A fisheries expert is approached by a consultant to help realize a sheik's vision of bringing the sport of fly-fishing to the desert and embarks on an upstream journey of faith and fish to prove the impossible possible.
While settling his recently deceased father's estate, a salesman discovers he has a sister whom he never knew about, leading both siblings to re-examine their perceptions about family and life choices.
An aspiring author during the civil rights movement of the 1960s decides to write a book detailing the African-American maids' point of view on the white families for which they work, and the hardships they go through on a daily basis.
A visionary sheik believes his passion for the peaceful pastime of salmon fishing can enrich the lives of his people, and he dreams of bringing the sport to the not so fish-friendly desert. Willing to spare no expense, he instructs his representative to turn the dream into reality, an extraordinary feat that will require the involvement of Britain's leading fisheries expert who happens to think the project both absurd and unachievable. That is, until the Prime Minister's overzealous press secretary latches on to it as a 'good will' story. Now, this unlikely team will put it all on the line and embark on an upstream journey of faith and fish to prove the impossible, possible. Written by
The salmon are delivered to the project in tanks slung under Boeing CH-47 Chinook helicopters. US (military) helicopter manufacturers tend to name aircraft after American Native tribes, in this case the Chinook people of Pacific Northwest region of the United States. However, the Chinook (Oncorhynchus tshawytscha) is also a species of salmon. See more »
The sheik's aircraft carries a Morocco tail id (CN) rather then the expected Yemen country code (7O). See more »
Are you sure you won't have one
[a glass of wine]
Dr. Alfred Jones:
Dr. Jones, I haven't spoken a word of Mandarin in about four years so I am celebrating even if you're not.
Dr. Alfred Jones:
I only drink alcohol on the weekend, and even then only after seven.
Dr. Alfred Jones:
None that I can think of. Well yeah, I got married on a Friday but I think it was a, a, as I recall a bank holiday in Northern Ireland so I allowed myself, I think, a glass on a technicality.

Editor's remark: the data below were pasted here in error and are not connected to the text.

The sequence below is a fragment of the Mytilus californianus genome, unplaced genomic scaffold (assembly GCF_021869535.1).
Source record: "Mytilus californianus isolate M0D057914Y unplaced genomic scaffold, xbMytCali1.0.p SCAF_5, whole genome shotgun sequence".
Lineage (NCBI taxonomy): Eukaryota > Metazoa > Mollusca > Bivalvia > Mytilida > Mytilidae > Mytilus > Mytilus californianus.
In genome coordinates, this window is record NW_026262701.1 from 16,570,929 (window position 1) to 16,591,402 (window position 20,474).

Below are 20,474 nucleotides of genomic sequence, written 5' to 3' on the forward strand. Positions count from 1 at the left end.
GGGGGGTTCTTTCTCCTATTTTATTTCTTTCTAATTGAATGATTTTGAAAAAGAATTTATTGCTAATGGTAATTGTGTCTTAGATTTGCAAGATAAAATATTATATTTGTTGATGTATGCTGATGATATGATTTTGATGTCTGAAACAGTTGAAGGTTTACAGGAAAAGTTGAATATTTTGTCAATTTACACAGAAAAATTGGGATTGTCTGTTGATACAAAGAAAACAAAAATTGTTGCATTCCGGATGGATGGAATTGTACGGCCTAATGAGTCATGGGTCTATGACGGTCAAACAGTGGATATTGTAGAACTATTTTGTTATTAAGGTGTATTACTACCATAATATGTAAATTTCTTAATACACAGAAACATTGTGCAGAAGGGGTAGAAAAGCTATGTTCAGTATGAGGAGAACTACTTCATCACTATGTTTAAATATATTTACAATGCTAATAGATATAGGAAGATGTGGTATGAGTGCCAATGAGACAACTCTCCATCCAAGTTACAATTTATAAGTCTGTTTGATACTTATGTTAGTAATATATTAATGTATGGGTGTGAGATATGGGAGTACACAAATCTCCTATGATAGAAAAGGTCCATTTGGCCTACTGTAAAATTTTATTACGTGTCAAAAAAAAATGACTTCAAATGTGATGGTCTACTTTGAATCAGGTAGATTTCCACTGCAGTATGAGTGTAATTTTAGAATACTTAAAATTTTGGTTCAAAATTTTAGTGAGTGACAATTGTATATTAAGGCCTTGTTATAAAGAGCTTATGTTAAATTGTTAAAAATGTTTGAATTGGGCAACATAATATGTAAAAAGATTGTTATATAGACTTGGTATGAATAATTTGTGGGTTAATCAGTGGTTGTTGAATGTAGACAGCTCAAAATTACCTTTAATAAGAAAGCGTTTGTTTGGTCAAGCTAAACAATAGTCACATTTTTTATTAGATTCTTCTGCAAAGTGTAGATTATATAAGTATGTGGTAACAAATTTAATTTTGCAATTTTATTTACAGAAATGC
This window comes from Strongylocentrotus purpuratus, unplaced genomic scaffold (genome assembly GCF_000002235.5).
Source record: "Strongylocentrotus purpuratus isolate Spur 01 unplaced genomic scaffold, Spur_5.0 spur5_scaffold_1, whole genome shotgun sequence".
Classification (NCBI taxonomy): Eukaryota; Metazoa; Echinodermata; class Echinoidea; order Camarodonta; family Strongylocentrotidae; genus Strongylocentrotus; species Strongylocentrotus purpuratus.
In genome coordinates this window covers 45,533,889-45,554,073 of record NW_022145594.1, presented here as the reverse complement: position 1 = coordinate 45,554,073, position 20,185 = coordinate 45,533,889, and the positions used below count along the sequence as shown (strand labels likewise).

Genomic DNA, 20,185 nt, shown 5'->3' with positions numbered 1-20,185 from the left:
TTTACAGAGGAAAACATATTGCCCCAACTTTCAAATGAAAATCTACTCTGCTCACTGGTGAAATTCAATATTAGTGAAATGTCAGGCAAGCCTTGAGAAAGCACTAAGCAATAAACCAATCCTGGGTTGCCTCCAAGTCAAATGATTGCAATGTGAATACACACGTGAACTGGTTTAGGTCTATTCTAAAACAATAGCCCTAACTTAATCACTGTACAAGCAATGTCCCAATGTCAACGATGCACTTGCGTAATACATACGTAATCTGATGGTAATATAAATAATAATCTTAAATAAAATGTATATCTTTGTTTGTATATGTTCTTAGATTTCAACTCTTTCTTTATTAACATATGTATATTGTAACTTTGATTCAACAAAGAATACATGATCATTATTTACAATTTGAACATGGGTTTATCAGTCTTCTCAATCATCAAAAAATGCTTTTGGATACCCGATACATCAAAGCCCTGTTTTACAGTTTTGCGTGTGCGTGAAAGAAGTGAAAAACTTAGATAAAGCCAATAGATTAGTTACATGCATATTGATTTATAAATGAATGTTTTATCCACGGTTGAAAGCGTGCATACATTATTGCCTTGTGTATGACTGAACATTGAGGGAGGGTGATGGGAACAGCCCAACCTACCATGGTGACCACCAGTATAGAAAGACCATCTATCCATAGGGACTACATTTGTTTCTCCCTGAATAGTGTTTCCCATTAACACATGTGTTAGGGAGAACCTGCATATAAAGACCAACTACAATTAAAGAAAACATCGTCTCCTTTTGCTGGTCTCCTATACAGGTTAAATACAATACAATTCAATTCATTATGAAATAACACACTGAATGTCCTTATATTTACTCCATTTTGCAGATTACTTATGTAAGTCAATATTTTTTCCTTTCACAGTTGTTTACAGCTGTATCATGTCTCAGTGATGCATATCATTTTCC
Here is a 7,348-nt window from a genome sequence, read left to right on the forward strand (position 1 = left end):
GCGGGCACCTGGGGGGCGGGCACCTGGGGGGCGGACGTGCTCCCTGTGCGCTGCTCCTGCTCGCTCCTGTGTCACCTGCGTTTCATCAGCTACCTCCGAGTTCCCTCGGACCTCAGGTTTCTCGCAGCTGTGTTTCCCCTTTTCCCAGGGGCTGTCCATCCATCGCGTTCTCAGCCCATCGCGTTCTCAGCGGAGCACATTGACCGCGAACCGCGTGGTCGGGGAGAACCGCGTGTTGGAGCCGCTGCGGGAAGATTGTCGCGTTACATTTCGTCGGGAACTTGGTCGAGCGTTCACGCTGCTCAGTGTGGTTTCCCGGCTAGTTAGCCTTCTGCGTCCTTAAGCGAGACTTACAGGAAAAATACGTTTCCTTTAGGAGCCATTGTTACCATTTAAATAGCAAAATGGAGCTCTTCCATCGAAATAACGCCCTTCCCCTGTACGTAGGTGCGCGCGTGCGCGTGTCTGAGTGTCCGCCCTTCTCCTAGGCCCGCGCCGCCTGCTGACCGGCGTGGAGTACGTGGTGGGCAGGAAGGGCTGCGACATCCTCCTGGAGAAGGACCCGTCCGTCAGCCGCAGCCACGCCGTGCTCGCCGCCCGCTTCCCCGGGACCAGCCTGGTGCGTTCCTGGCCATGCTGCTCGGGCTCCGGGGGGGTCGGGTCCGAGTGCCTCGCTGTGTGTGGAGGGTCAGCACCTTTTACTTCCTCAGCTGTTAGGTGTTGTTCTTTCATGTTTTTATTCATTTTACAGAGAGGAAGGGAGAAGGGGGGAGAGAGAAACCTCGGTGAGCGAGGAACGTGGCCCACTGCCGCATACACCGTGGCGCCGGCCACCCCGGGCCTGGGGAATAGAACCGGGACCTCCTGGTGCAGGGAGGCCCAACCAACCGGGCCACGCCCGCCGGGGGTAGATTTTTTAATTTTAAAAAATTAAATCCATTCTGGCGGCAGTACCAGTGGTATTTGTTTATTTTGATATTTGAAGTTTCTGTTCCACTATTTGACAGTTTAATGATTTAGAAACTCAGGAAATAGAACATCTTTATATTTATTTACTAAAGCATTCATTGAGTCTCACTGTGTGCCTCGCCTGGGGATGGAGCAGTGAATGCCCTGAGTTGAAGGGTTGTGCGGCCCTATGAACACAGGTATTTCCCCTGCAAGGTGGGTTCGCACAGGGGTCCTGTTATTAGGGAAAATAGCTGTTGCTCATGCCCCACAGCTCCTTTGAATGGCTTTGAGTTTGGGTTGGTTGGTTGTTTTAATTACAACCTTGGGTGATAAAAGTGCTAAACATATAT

[She just stares at him]
Dr. Alfred Jones:
That was an attempt at a ...
[...] See more »
Enjoying a film like "Salmon Fishing In The Yemen" is similar to acquiring a taste for actual fishing. Like the sport that some find invigorating while others find it dreadfully dull, this film has its draggy moments. However, there are also enlightening points to the movie that come when you least expect them.
Of course, that is not to say that you have to actually LIKE fishing, or understand it, to enjoy "Salmon Fishing In The Yemen". Fishing serves as a crucial plot point, but you don't have to be a card-carrying member of Cabella's or L.L. Bean to enjoy it.
The film has elements of romantic comedy, environmentalism, foreign relations drama, and insightfulness that makes it difficult to concretely categorize. Fortunately, all these facets combine to create a story that's far from predictable. Just like a current, there are times you don't know where the story is going.
Ewan McGregor plays Fred Jones, a fisheries expert for the British government who receives an odd request from legal representative Harriet Chetwode-Talbot (Emily Blunt). Harriet represents a wealthy sheik (Amr Waked) who resides in both Great Britain and Yemen, and has an unusual fondness for salmon fishing. He wants to take a healthy population of salmon from the British lakes, and transport them to the Yemen River to live and breed.